Did you know that September is National Pet Pain Awareness month? Have you ever wondered how your vet knows your pet may be in pain even when you might not have noticed yourself? Pets cannot tell us they are in pain, and that can make a Veterinarian’s job difficult because pets often cannot communicate pain or where the pain is located. Pets can however, show us in their own way that they are in pain. It’s also important to remember that dogs and cats can show pain in different ways.
Common Signs of Pain in Dogs:
- Antisocial or aggressive behavior
- Change in appetite or sleeping habits
- More vocal
- Excessive grooming
- Heavy panting or altered breathing
- Mobility issues
- Signs of agitation
- Changes in posture
- Shaking or trembling
Common Signs of Pain in Cats:
- Change in posture
- Neglecting to groom, or over-grooming one spot
- Excessive vocalization
- Aggressive behavior
- Going to the bathroom outside the litter box
- Change in appetite
- Clingy behavior
As you can see, just as dogs and cats have different personalities, they show us they are in pain in many ways. Of course, after an incident, pain is usually easy to detect, but could your pet have chronic pain that you aren’t aware of? According to the American Animal Hospital Association (AAHA), “Clients will bring pets in only when there is an acute episode of pain or they see a sudden behavior change, be it reluctance to climb, jump, play, ambulate, and, sometimes, socialize.” It’s important to note any changes in your pet and be able to let your veterinarian know. We see it happen often that an owner brings their pet in for limping, but the pet seems fine when they get here. This is because that rush of adrenaline from excitement or fear of the vet may make that pain temporarily go away, or at least easier to hide.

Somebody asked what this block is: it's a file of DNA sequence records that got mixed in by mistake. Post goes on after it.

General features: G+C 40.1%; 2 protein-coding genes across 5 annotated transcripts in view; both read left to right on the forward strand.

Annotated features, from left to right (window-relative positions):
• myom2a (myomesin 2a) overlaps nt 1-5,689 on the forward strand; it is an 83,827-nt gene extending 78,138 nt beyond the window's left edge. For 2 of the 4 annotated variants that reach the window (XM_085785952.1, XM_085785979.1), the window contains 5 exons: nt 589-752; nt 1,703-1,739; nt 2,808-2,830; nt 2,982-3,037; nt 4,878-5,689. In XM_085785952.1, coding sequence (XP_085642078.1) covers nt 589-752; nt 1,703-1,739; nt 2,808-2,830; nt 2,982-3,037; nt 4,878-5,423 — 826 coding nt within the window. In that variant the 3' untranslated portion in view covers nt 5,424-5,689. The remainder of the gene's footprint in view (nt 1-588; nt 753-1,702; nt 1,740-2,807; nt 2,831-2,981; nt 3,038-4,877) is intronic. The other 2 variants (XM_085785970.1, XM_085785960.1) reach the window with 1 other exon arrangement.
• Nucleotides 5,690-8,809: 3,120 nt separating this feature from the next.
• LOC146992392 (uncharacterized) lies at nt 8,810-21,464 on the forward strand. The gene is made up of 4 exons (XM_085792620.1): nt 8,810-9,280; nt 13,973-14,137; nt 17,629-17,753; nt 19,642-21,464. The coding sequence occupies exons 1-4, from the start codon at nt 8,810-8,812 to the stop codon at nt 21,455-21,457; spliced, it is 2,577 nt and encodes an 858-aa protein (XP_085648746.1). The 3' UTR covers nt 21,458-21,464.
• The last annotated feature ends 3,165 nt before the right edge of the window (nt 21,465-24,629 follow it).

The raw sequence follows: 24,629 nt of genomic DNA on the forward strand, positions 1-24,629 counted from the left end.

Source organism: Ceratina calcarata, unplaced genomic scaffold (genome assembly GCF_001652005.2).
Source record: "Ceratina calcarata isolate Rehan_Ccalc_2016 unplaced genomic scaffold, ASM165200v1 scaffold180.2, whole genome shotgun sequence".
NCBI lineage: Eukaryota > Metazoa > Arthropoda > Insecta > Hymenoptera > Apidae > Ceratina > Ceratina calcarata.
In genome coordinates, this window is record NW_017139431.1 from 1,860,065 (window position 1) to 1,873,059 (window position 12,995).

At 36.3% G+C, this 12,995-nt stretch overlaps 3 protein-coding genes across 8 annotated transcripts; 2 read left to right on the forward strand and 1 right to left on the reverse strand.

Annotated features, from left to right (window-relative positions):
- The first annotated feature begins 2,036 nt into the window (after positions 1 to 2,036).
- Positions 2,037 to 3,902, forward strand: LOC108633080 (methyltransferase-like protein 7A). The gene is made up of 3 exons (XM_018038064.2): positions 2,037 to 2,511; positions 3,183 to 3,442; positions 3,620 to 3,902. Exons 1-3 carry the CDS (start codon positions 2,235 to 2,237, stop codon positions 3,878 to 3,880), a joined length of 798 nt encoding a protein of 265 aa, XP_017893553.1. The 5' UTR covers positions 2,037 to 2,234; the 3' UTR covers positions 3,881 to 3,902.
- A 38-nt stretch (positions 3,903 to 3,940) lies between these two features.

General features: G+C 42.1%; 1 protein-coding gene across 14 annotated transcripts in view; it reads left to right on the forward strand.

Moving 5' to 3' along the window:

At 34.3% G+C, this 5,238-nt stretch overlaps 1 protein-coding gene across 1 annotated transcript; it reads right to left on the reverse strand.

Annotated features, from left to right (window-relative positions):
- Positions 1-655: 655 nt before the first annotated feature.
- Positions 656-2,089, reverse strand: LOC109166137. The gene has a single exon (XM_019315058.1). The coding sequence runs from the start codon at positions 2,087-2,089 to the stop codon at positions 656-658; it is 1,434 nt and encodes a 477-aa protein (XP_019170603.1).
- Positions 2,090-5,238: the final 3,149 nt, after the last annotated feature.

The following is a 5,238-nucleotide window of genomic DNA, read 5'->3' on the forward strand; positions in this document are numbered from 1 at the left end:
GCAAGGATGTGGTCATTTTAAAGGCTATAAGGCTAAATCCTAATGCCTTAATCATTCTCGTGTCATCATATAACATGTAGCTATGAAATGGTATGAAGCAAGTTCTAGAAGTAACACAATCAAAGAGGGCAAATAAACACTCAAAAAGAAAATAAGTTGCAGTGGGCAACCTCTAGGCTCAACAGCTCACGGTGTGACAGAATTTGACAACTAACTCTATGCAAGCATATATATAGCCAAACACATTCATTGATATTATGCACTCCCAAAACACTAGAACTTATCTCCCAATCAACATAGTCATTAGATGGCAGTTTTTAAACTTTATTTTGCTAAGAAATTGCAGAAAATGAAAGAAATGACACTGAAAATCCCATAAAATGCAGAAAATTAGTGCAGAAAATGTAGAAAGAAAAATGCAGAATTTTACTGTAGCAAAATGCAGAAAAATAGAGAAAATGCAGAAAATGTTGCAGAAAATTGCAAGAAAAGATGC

There are many treatments of pain in pets, and it may take a few tries to get the right one. One treatment we love is the therapeutic laser. 30A Vet is the one of the only clinics in Walton County that has a therapeutic laser, and Dr. Brawner is very passionate about. The laser may or may not be the only treatment your pet needs, but it’s a wonderful, non-invasive, and effective option. The laser works at the cellular level to reduce pain and inflammation, heal damaged cells, and promote growth of new, healthy cells.
Don’t be afraid of use of pain medications if your vet recommends them. They can be a huge help in managing your pet’s pain. It’s important to understand that just like human medications, pain medication for pets work in many ways. Some are used to treat inflammation, where as some are used to help with nerve pain. One important thing to remember about these medications is that long-term use can affect your pet’s internal organs including the liver and kidneys. It is vital to do bloodwork at least every 6 months on your pet to ensure these long-term medications are not causing any further issues, especially with non-steroidal anti-inflammatories (NSAIDS).
Just remember, your pets can’t tell you when they’re in pain, but if you notice any changes or abnormal behavior, it’s always better to be safe and come see us at 30A Vet than take the risk that your fur baby would be in pain any longer than necessary.